Preliminary investigation of the natural contamination of agricultural crops with selected mycotoxins in northern rural South Africa (Limpopo and Mpumalanga Provinces)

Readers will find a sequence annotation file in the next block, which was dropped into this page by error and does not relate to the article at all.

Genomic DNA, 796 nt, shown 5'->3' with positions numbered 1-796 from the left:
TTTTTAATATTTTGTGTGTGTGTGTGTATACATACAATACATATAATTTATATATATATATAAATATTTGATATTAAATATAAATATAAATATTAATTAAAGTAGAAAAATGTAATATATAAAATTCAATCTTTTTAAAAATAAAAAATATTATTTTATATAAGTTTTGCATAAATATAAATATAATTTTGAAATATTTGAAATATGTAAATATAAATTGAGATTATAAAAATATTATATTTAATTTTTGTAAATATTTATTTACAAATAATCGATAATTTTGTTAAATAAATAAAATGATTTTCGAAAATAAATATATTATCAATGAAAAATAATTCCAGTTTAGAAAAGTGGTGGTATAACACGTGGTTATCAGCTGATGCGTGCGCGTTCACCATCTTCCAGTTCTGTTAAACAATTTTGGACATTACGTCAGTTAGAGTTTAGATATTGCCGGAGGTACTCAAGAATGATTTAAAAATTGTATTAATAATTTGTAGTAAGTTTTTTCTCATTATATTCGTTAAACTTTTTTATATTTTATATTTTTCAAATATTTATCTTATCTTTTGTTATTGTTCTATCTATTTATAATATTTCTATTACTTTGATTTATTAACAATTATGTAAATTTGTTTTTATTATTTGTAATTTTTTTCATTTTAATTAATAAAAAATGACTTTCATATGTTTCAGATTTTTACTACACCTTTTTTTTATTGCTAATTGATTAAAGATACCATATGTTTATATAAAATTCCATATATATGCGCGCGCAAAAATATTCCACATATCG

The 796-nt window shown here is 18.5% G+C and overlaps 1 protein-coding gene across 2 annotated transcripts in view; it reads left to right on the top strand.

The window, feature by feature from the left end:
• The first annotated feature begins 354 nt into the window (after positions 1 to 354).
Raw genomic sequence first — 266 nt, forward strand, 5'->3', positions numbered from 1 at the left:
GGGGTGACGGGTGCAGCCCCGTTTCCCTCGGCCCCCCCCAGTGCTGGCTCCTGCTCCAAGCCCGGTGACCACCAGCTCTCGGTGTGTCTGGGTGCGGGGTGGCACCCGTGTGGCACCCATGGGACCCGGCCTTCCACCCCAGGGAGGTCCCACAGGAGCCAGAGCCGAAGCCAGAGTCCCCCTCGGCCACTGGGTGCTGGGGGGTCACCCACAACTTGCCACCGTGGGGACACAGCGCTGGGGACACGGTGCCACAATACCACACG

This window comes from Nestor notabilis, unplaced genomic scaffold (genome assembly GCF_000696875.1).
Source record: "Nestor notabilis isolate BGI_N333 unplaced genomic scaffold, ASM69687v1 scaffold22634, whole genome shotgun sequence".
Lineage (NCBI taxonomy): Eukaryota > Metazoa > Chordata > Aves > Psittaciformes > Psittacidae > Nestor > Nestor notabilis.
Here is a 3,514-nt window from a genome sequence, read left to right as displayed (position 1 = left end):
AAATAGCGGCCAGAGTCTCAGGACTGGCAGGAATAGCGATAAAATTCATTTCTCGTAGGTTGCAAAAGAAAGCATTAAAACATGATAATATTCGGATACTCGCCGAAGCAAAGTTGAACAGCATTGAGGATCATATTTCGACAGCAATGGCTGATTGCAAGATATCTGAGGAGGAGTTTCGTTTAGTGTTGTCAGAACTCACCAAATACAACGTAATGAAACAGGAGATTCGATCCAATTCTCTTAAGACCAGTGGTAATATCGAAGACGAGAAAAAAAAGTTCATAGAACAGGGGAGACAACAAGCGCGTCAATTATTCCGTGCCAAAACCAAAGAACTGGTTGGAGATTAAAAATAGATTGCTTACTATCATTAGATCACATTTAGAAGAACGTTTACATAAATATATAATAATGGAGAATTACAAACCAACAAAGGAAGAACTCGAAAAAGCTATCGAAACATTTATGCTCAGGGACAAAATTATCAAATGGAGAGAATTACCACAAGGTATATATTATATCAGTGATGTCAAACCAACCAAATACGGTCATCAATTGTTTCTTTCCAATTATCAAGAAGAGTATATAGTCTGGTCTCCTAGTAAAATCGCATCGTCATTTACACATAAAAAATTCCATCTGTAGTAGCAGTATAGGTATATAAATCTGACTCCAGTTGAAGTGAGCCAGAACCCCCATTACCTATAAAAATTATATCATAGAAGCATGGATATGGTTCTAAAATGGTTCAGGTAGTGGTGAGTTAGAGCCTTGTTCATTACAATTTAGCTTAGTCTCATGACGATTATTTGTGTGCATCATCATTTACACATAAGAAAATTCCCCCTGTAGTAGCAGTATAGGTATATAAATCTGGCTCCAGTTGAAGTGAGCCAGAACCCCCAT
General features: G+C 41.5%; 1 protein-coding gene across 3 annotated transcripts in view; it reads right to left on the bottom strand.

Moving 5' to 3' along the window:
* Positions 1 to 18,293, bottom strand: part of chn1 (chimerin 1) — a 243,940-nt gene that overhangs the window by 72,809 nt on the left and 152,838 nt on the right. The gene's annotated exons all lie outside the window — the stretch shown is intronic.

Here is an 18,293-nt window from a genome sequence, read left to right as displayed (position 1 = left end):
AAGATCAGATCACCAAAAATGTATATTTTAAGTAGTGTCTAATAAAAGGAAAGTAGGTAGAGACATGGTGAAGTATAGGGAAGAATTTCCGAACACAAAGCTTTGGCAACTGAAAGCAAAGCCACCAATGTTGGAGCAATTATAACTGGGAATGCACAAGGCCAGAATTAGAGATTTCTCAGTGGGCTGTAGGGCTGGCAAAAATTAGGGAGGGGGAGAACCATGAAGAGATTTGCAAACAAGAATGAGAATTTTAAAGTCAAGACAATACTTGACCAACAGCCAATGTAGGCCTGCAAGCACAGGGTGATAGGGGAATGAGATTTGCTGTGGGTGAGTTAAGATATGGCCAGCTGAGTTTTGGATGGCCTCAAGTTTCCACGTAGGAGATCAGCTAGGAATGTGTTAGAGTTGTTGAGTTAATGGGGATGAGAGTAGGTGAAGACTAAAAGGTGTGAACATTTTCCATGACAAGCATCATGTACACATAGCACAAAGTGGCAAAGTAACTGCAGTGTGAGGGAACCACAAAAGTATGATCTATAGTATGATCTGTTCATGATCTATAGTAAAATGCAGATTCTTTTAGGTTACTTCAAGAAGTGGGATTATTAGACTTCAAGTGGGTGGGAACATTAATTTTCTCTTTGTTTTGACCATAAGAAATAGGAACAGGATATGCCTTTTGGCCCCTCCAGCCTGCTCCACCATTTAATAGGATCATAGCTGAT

Subsistence farmers may contribute significantly to food production, food security, and employment in South Africa. However poor storage practices and contamination with mycotoxins, particularly fumonisins and aflatoxins impacts adversely on production, food safety and food security. Mycotoxins are toxic natural food-borne compounds which frequently contaminate agricultural produce worldwide. They are hazardous to humans and animals and result in significant production losses for farmers. This study focused on former Bantustans in Northern South Africa, namely Vhembe District Municipality (Limpopo) and Gert Sibande District Municipality (Mpumalanga). The aim was to assess mycological and mycotoxin contamination of crops grown by subsistence farmers. A semi-structured questionnaire was administered to randomly thirty-nine households. Data on demographics, storage practices and production during period of 2011 and 2012 cropping seasons were collected. One hundred and fifteen (115) crop samples (maize, beans and peanuts) were collected for analysis. Standard mycological methods and validated mycotoxin analysis methods (HPLC and LC- MS/MS) were used. It was found that maize was the staple food in both provinces, with a significant difference (p = 0.0184) in its production between the two districts; Vhembe produced 0.6 tonnes compared to 2.4 tonnes in Gert Sibande. The majority of the farmers for storage used traditional open wooden cribs (15/20) and steel tanks (5/20) while VDM farmers used sealed store houses 5/19 and 15/19 used polystyrene sacks. Aflatoxin occurrence was low with <1% of GSDM samples contaminated compared to 11% of VDM samples. No significant difference (p > 0.05) was observed in the aflatoxin contamination in VDM samples between the year 2011 and 2012. Samples from VDM households had higher Aspergillus fungal infection (maximum incidence 69%) compared to GSDM (27%) over both seasons. The most frequently isolated Fusarium species in VDM samples was F. verticillioides (92%; 93%), and F. subglutinans (97%; 80%) in GSDM samples over seasons 2011 and 2012, respectively. Highest levels of fumonisins (FB1+ FB2) ranged between 1010 μg/kg and 12168 μg/kg with less than 30% extremely contaminated above the regulated limit in 91% of samples from Limpopo over both seasons (2011 and 2012). Fumonisin levels between the two seasons in VDM showed no significant difference (p>0.05). Only three (less than 5%) from 68% GSDM contaminated maize samples were above the FB1 and FB2 limit. In 2011, there were two highly contaminated maize samples (1762 μg/kg and 4598 μg/kg) with the other samples less than 600 μg/kg, whereas in season two (2012) all samples were below 200 μg/kg, except one highly contaminated sample (26115 μg/kg). None of the beans and peanuts from Mpumalanga was contaminated with mycotoxins above the recommended limit, but from Limpopo 1/5 peanuts was found contaminated with aflatoxin G1 (41 μg/kg). Natural occurrence and contamination of both fumonisin and aflatoxin in stored home-grown maize from VDM was significantly (p < 0.0001) higher than GSDM over both seasons. In general, Limpopo farmers’ experience lower harvests and greater mycotoxin contamination of agricultural produce. This may be attributed in part to poor storage practices and environmental and climatic conditions in that agro-ecological zone.